Clues to Climate Change in Earth’s Past
By Bonnie Eissner
To understand what more carbon dioxide in the air means for our planet, Professor Stephen Pekar (GC/Queens, Earth and Environmental Sciences), a geologist, is looking back — way back to 60 million years ago.
In late July, he and 29 fellow scientists from around the world will embark on a nine-week ocean drilling voyage off the east coast of Australia — the International Ocean Discovery Program (IODP) Expedition 371. The goal is to drill about 3,000 feet below the ocean floor to reach sediment from the Paleogene Epoch — a few million years after the dinosaurs died off.
“We’re going to be developing high-resolution climate records during time intervals when greenhouse gases were higher than today,” Pekar says. “And as high as what we expect for this century.”
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Looking at old sediment to predict the future is nothing new for Pekar. Previous expeditions have led him to the coast of Antarctica to understand the relationships between carbon dioxide, climate, and glacial ice in the earth’s history.
“The size of the Antarctic ice sheet has fluctuated by up to 60 percent of its total volume in the past resulting in sea-level changes of well over 100 feet,” he says. “While this took centuries to a millennium to occur, we only need a small percentage of that to cause a catastrophe of flooded cities that would result in hundreds of millions of refugees.”
Pekar points out that for thousands of years leading up to the Industrial Revolution, atmospheric carbon dioxide was fairly constant — around 280 parts per million. Today, it’s over 400 parts per million, and “we’re heading for at least 500 parts per million, even if everyone gets on board,” Pekar says. “And the Paris Agreement is not good enough.”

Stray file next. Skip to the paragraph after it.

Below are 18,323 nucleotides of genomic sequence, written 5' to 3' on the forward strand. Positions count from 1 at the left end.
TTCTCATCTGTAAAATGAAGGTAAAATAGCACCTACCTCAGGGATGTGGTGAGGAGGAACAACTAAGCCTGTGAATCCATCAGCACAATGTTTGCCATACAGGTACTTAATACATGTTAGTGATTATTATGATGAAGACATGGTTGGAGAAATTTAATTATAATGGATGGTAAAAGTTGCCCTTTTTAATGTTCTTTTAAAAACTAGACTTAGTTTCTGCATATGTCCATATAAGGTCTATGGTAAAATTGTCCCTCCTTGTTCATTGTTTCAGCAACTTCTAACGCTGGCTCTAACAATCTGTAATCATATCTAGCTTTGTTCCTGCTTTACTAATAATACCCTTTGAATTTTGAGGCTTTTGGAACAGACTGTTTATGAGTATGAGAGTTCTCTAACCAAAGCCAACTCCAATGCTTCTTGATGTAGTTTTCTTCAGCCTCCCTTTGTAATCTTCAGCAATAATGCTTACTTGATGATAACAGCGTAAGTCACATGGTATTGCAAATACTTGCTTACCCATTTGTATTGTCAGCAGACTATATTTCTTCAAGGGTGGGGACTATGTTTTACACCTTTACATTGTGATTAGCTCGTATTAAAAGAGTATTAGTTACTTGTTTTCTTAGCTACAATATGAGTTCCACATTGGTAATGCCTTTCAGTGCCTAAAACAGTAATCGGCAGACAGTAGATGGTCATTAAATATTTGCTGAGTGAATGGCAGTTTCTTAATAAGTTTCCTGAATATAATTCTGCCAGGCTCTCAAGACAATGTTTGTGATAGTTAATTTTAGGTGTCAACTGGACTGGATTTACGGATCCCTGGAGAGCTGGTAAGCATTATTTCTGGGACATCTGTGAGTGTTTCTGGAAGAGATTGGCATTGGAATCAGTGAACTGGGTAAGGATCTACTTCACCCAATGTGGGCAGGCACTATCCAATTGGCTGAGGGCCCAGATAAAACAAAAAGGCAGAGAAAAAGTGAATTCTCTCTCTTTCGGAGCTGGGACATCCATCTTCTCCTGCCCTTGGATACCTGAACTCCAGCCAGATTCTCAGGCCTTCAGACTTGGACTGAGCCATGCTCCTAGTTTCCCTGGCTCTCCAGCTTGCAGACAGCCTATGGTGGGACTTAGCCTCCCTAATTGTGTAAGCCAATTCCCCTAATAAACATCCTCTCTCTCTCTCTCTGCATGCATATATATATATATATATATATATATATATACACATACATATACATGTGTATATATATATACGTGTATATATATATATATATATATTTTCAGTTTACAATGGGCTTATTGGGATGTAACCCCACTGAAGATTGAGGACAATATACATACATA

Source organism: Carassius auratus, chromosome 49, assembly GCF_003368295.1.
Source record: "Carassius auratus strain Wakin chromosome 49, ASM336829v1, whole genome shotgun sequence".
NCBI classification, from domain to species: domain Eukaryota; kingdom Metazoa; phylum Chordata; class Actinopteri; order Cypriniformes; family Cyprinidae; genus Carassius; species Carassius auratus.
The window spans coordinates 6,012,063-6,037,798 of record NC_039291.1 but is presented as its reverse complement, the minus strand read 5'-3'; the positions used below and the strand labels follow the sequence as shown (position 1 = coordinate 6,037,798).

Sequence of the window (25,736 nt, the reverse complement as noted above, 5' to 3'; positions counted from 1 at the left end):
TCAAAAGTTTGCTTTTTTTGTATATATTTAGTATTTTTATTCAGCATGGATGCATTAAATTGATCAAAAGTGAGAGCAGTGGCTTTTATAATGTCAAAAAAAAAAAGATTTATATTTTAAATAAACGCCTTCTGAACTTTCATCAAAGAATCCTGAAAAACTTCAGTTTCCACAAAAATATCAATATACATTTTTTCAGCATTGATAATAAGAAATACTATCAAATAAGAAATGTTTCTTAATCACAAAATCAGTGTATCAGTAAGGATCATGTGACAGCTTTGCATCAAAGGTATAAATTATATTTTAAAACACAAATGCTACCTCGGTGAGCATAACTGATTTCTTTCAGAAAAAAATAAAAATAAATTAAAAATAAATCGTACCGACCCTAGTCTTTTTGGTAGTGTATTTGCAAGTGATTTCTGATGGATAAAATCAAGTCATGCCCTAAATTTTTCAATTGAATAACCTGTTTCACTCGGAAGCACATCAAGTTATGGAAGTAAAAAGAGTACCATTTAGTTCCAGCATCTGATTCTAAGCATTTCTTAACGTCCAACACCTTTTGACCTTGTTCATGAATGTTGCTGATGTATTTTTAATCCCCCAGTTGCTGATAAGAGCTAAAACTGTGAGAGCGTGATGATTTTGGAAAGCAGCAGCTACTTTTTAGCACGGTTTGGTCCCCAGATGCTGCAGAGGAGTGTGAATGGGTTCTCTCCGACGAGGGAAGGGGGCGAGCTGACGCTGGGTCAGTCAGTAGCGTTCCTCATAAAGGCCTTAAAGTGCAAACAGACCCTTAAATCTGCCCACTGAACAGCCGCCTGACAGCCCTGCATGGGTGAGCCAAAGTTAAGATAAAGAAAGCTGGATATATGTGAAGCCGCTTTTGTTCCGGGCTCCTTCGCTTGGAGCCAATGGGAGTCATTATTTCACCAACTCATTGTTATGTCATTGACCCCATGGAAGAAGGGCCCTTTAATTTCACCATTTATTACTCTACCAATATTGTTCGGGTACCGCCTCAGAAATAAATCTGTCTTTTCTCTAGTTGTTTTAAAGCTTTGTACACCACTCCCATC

Atmospheric carbon dioxide levels last reached 500 parts per million tens of millions of years ago. “So what humanity is going to do in a couple centuries, Mother Nature couldn’t do in tens of millions of years.”
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Pekar calls the IODP program “the most successful international scientific endeavor ever” — perhaps even more influential than the International Space Station. It started in the late 1960s as a U.S. mission to “prove plate tectonics.” According to Pekar, it has since developed ““the best climate records” of the last 100 million years.
“This is the closest you’re going to get to being on the USS Enterprise with Captain Kirk,” Pekar says, explaining that the scientists on board the ship share data and collaborate on research. “This is Spock data; this is the best of the best.”
Beyond the research, Pekar sees an opportunity to broadcast the findings. He has reached out to partner organizations to plan Google hangouts, Webinars, and chats with teachers and students around the country. A videographer is joining the expedition, and Pekar and his colleagues will maintain a blog.
“The science of climate change is indisputable,” Pekar says. “We scientists need to do a better job” of communicating that to the world.
Submitted on: JUN 28, 2017
Category: Earth and Environmental Sciences | Faculty Activities | General GC News